Most are predaceous and live in litter as adults and larvae. Some larvae are parasitic. Prey includes insect eggs, larvae and pupae, as well as small soft-bodied insects such as aphids. Adults are often brown or black with soft wing covers that do not extend over their entire abdomen. Larvae are long and thin with a large head. About 3,100 species in North America.

Hover fly

Syrphidae

Photo: Susan Ellis, www.insectimages.org

Syrphid flies, flower flies, hover flies

Predator

Most adults eat pollen and nectar. Some larvae feed on fungi, but many are predators. Adults often have black and yellow bands on the abdomen, often hover around flowers, and look like bees (but do not sting). Larvae primarily feed on aphids and other soft-bodied insects. Larvae usually have an opaque skin internal organs visible, and are patterned and colored in various ways, but usually green to dark brownish. About 1,000 species in North America.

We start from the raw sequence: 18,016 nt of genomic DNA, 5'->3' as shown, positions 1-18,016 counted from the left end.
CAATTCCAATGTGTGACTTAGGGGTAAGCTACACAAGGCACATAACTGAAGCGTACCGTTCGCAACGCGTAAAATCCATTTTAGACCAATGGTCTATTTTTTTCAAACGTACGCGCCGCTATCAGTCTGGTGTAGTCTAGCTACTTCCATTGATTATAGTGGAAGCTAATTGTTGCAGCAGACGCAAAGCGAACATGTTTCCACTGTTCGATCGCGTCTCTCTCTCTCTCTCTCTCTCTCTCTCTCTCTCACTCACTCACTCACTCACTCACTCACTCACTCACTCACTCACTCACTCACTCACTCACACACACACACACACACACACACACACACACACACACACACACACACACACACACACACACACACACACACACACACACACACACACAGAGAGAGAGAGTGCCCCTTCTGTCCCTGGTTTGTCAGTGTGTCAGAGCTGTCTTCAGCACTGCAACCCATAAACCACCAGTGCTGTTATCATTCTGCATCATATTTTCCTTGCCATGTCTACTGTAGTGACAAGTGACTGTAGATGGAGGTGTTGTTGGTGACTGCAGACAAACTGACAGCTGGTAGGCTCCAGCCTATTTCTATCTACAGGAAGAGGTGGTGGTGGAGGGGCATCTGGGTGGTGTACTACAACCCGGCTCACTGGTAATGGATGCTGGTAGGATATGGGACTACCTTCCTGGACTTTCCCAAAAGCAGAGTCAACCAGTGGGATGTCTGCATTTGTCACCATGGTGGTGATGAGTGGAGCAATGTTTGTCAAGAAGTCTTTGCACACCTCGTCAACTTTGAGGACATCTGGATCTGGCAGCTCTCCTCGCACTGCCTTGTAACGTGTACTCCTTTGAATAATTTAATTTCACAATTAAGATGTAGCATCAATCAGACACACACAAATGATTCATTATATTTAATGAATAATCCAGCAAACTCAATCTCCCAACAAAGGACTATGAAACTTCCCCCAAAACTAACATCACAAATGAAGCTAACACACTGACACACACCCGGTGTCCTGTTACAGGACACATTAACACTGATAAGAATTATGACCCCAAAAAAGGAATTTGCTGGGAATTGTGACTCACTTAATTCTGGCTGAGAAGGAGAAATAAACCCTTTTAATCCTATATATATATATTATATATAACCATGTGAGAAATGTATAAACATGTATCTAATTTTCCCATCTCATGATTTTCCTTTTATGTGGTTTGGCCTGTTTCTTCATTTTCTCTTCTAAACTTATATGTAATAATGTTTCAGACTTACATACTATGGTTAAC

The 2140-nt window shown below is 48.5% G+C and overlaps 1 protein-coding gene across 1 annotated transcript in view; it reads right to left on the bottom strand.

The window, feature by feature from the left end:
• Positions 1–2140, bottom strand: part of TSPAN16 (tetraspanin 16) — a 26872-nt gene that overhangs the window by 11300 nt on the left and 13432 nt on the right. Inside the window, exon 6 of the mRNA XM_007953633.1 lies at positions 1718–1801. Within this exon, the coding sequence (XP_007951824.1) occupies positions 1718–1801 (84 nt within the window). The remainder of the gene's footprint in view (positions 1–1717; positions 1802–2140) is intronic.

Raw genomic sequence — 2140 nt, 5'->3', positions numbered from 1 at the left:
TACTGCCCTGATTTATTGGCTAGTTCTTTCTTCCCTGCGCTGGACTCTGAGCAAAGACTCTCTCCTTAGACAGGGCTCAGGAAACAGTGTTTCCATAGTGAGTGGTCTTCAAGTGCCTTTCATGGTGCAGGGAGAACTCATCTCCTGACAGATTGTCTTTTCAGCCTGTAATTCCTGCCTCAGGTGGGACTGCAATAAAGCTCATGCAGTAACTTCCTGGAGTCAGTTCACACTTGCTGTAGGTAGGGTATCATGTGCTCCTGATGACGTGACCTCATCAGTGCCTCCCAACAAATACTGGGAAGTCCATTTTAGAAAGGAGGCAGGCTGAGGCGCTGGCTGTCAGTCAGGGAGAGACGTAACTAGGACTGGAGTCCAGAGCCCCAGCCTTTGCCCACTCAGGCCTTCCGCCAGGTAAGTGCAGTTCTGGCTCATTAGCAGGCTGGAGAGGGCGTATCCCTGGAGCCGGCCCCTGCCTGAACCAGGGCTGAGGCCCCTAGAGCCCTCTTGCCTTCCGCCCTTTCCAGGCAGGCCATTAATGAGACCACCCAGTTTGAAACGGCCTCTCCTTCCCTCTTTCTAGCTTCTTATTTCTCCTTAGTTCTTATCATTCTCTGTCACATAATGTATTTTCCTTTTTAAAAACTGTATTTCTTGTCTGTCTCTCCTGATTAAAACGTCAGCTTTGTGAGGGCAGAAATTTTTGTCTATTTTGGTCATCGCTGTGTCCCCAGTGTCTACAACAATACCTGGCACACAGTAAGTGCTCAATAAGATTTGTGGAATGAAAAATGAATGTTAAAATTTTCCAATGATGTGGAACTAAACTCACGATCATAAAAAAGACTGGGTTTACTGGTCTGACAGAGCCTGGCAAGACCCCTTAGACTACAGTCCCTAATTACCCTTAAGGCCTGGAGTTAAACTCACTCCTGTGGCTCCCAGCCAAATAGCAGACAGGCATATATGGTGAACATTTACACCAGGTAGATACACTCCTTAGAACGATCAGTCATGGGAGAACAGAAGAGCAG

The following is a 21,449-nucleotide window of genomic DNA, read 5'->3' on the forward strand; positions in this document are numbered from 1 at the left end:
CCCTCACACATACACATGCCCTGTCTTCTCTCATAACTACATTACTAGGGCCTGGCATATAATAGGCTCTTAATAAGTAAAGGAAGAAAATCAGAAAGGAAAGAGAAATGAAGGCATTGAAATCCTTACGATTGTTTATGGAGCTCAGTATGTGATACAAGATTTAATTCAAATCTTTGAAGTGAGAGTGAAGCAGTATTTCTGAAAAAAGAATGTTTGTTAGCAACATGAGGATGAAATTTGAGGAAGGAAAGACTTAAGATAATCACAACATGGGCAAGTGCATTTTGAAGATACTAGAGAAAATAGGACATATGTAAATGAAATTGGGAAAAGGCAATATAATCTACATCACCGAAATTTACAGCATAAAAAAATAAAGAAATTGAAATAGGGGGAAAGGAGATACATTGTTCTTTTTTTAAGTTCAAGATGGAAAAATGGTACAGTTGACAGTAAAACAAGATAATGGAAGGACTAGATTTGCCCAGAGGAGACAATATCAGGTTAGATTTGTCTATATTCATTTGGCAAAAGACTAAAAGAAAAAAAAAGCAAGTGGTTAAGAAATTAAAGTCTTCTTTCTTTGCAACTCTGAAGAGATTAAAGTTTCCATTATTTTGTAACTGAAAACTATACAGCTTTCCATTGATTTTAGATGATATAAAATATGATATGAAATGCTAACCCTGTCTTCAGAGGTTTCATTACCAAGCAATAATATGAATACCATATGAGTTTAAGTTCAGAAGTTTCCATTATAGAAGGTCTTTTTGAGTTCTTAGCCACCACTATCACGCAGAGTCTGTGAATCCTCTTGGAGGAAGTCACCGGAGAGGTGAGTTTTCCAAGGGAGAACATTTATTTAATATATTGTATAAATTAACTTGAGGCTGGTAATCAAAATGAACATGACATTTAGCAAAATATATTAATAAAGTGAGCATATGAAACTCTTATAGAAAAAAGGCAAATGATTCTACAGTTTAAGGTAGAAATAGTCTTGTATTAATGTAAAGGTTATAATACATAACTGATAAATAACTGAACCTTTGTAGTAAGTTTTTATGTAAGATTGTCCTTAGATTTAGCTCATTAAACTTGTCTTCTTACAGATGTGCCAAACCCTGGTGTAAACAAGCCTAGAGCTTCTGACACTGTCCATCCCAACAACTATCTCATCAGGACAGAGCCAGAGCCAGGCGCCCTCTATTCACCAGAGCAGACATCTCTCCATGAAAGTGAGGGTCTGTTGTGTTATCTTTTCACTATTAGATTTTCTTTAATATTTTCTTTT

Tachinid fly

Tachinidae

Photo: H. Gross, www.insectimages.org

Tachinid flies

Parasitoid

Hosts include immature beetles, butterflies, and moths. Adults are often dark, robust, hairy flies that look like houseflies but with stout bristles at the tip of their abdomen.

Crab spider

Thomisidae

Photo: David Keith, Unv of Neb., Entomology

Crab spiders

Predator

Crab spiders stalk and capture insects resting on surfaces or walking. They do not spin webs. The front two pairs of legs are enlarged and extend to the side of their body, giving them a crablike appearance. They have small eyes in two slightly curved rows, and the middle four eyes make a square. Over 200 species in North America.

Vespidae

Vespidae polistes

Hornets, paper wasps, yellowjackets

Predator

Adults often eat caterpillars, but feed their larvae on a variety of insects, including beetles, flies, true bugs, and other wasps. Some insects in the family Vespidae are pests to humans, but several native species in the genus Polistes are less likely to attack people. Adults are black with yellow markings, and they fold their wings lengthwise when at rest. In areas with severe winters, colonies do not overwinter, but in milder areas a colony may grow for several years.